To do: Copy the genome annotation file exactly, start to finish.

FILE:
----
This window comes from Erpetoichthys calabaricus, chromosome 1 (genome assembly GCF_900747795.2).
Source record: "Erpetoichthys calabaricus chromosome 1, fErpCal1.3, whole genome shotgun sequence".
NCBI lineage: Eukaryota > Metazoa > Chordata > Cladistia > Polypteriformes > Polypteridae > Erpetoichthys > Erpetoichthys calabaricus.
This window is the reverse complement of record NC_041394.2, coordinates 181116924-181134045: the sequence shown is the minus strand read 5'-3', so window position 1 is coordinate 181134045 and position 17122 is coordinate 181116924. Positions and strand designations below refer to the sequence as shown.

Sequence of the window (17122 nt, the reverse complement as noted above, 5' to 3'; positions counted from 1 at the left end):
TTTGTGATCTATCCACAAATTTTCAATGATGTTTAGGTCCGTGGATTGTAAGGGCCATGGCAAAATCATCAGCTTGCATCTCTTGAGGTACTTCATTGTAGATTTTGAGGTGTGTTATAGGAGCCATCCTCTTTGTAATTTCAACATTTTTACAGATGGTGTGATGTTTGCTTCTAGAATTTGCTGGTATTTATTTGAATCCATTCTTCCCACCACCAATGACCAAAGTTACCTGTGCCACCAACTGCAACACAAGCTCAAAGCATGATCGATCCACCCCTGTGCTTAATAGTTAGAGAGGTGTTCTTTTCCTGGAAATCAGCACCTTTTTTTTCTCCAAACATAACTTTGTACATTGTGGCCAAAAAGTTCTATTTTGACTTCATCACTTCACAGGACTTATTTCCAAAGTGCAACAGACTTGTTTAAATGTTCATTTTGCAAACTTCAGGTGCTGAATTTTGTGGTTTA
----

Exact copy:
This window comes from Erpetoichthys calabaricus, chromosome 1 (genome assembly GCF_900747795.2).
Source record: "Erpetoichthys calabaricus chromosome 1, fErpCal1.3, whole genome shotgun sequence".
NCBI lineage: Eukaryota > Metazoa > Chordata > Cladistia > Polypteriformes > Polypteridae > Erpetoichthys > Erpetoichthys calabaricus.
This window is the reverse complement of record NC_041394.2, coordinates 181116924-181134045: the sequence shown is the minus strand read 5'-3', so window position 1 is coordinate 181134045 and position 17122 is coordinate 181116924. Positions and strand designations below refer to the sequence as shown.

Sequence of the window (17122 nt, the reverse complement as noted above, 5' to 3'; positions counted from 1 at the left end):
TTTGTGATCTATCCACAAATTTTCAATGATGTTTAGGTCCGTGGATTGTAAGGGCCATGGCAAAATCATCAGCTTGCATCTCTTGAGGTACTTCATTGTAGATTTTGAGGTGTGTTATAGGAGCCATCCTCTTTGTAATTTCAACATTTTTACAGATGGTGTGATGTTTGCTTCTAGAATTTGCTGGTATTTATTTGAATCCATTCTTCCCACCACCAATGACCAAAGTTACCTGTGCCACCAACTGCAACACAAGCTCAAAGCATGATCGATCCACCCCTGTGCTTAATAGTTAGAGAGGTGTTCTTTTCCTGGAAATCAGCACCTTTTTTTTCTCCAAACATAACTTTGTACATTGTGGCCAAAAAGTTCTATTTTGACTTCATCACTTCACAGGACTTATTTCCAAAGTGCAACAGACTTGTTTAAATGTTCATTTTGCAAACTTCAGGTGCTGAATTTTGTGGTTTA